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Messed Up? Here’s How to Apologize, the Right Way

By Ching Dee for Belo Medical Group on January 23, 2021

Nobody’s perfect. We’re all bound to offend someone one way or another for something we said or do…or didn’t say or didn’t do. Whatever the reason may be, the next and best course of action as a decent human being is to apologize for how we messed up. If you’re one of those people who want to make things right but don’t know where to start, here are some practical pointers to apologize the right way. 

According to The Etiquette School of America, “the secret ingredient to sincerely offering or accepting an apology is intention.” Ask yourself why you want to apologize. Is it because you genuinely want to ask for their forgiveness or you just want to feel better after what you did? It’s important to know your intentions so your apology will be more sincere. 

Once you believe you’re ready to genuinely apologize, some behavioral experts say it’s best to ask the person you’ve offended for permission if you can apologize. Most of the time, they’ll say yes, but in case they’re not ready to hear you out, respect their decision and give them some space.

If the person says he/she is ready to listen to your apology, begin by acknowledging that you made a mistake.

“The reason for this step is that an offer of ‘Sorry!’ without communicating that you’ve understood why the words or actions were hurtful results in less of an impact to the hearer,” says Dr. Elizabeth Minei in an article from Psychology Today. During this part, it’s important to remember that choosing the right words can make or break an apology. When you admit your mistake, avoid saying things like “if you feel bad about it” or “mistakes were made.”  As the Etiquette School of America points out, “‘If’ and words like it put the blame on the other person for feeling hurt instead of on the person who committed the offense. 

Some experts say you should explain the reasons behind your actions, while some experts say don’t.

The best way to go about this part is to determine if the other person is receptive. If they ask for an explanation, go ahead. If they don’t, it’s best to keep the details to a minimum so as not to make then relive what happened. But always remember that an explanation is different from justifying your actions. According to New York City-based therapist Kimberly Hershenson, “a sincere and humble apology doesn’t attempt to justify wrongdoing. Instead, it ‘shows that you recognize your hurtful actions, accept responsibility, and are willing to change’.” The people behind the Greater Good In Action program at UC Berkeley in California say “it’s better to say, ‘There’s no excuse for my behavior’ than to offer a shallow defense.”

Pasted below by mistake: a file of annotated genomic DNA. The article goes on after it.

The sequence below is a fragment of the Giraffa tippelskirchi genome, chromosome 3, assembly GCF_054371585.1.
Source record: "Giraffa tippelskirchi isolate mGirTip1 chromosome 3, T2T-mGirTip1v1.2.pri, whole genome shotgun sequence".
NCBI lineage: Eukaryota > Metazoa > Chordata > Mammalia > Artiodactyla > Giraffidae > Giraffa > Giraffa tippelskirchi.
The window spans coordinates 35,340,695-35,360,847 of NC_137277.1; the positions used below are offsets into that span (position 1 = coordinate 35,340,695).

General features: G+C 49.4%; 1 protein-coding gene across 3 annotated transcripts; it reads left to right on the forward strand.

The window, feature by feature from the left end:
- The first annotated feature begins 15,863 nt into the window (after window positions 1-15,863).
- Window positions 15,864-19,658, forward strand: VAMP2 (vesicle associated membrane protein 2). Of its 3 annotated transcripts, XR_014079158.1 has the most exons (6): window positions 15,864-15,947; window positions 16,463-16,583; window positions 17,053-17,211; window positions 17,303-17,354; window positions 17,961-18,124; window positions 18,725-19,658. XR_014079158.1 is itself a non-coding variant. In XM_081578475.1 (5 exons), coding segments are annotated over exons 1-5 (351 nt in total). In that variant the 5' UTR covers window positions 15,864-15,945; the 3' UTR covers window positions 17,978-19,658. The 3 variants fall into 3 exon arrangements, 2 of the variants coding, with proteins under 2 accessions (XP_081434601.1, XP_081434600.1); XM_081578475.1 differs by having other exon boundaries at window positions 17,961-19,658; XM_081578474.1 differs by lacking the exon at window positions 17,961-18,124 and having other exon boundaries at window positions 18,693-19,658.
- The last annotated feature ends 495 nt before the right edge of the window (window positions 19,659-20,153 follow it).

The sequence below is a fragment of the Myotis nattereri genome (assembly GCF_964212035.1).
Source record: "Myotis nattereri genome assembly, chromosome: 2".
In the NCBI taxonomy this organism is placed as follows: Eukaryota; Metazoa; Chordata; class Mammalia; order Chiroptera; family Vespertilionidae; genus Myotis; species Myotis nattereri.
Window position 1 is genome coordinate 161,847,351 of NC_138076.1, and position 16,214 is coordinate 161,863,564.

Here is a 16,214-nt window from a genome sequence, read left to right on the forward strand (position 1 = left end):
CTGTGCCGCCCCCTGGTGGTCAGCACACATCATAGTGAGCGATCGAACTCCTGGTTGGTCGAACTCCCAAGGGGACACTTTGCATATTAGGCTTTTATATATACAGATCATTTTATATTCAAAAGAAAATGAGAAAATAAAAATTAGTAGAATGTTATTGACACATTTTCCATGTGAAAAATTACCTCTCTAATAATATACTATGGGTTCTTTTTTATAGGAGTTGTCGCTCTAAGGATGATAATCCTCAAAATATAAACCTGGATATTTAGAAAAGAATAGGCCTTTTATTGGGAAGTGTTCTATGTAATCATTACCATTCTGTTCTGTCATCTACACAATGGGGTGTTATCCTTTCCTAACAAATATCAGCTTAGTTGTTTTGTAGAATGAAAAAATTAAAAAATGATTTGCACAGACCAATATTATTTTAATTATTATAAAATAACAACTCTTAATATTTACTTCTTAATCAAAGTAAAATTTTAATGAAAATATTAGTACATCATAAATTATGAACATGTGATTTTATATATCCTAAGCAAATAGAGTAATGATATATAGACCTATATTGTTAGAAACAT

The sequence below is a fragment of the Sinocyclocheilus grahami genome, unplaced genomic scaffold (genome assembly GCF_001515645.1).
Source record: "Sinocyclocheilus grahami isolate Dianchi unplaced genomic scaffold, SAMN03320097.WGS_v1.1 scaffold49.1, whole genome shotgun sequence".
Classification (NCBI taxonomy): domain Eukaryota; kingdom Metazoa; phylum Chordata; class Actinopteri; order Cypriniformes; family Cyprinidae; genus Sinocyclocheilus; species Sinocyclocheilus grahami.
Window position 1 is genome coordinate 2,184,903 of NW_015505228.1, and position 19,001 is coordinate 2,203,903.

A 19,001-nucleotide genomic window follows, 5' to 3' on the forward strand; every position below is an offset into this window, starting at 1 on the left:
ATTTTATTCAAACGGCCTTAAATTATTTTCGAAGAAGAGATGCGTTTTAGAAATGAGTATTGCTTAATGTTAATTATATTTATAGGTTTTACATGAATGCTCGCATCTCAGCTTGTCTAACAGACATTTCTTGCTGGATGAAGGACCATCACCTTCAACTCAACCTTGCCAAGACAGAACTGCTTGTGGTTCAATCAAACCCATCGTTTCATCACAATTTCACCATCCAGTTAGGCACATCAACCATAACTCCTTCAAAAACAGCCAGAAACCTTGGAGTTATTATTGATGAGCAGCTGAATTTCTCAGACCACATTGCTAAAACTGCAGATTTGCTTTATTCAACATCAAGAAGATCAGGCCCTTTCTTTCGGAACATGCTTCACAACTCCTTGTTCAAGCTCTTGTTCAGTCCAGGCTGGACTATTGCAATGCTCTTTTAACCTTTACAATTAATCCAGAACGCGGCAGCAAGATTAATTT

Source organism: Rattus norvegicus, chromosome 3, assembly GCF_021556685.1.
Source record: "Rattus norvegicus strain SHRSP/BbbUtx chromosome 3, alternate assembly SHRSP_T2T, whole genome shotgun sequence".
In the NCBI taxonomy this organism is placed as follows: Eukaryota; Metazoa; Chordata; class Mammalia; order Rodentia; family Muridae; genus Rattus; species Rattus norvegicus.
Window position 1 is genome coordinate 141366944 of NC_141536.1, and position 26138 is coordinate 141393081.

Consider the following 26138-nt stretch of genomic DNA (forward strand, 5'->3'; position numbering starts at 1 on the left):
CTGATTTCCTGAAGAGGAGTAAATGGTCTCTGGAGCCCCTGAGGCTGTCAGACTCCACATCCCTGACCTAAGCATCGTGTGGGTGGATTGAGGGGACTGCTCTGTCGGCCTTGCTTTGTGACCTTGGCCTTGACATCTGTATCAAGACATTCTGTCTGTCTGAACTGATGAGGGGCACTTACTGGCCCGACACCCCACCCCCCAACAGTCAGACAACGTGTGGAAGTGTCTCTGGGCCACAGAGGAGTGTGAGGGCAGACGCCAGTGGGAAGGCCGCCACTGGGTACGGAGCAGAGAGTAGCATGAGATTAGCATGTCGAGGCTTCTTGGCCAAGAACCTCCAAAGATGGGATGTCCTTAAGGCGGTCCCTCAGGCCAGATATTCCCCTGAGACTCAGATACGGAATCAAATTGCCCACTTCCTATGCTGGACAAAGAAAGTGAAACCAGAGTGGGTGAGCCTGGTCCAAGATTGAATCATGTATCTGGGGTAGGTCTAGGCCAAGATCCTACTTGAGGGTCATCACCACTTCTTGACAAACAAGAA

Next, tell the other person how you plan to make things right, which usually entails a change in your behavior.

In the same article from Psychology Today, Dr. Jesse Matthews said, “Most of us can agree that an apology is meaningless if nothing changes afterward. This is why it is so important to follow up with how you plan to change your behavior to avoid this problem in the future.” The article adds that “you must follow through with the change. It is the only way that the other person will know that you are truly sorry.”

Lastly, formally ask for their forgiveness.

Literally ask the person if they can forgive you. If the person says yes, then great! You can move on with your lives with a deeper understanding of your relationship and make sure to keep your promise to change for the better. If the other person doesn’t forgive you, don’t be discouraged and don’t take it against them. Dr. Minei suggests saying something like this: “I understand that you want nothing to do with me, and I regret that my mistake has led us to this place. I do not want to end our friendship and can only say that if you change your mind, I would be willing to continue our relationship.”

Experts say a personal apology done face to face is always the way to go, but if that’s not possible due to safety restrictions, go for the next best thing: a video call. While a written apology is also good, a video call shows that you’re willing to make (not just find) the time for that person and it will also be easier for you to see their reaction to know if your approach is the right way to go.

In the end, always remember that apologizing and forgiveness are not about who wins or loses in an argument. An apology should mean that you value your relationship with another person more than you value your pride.

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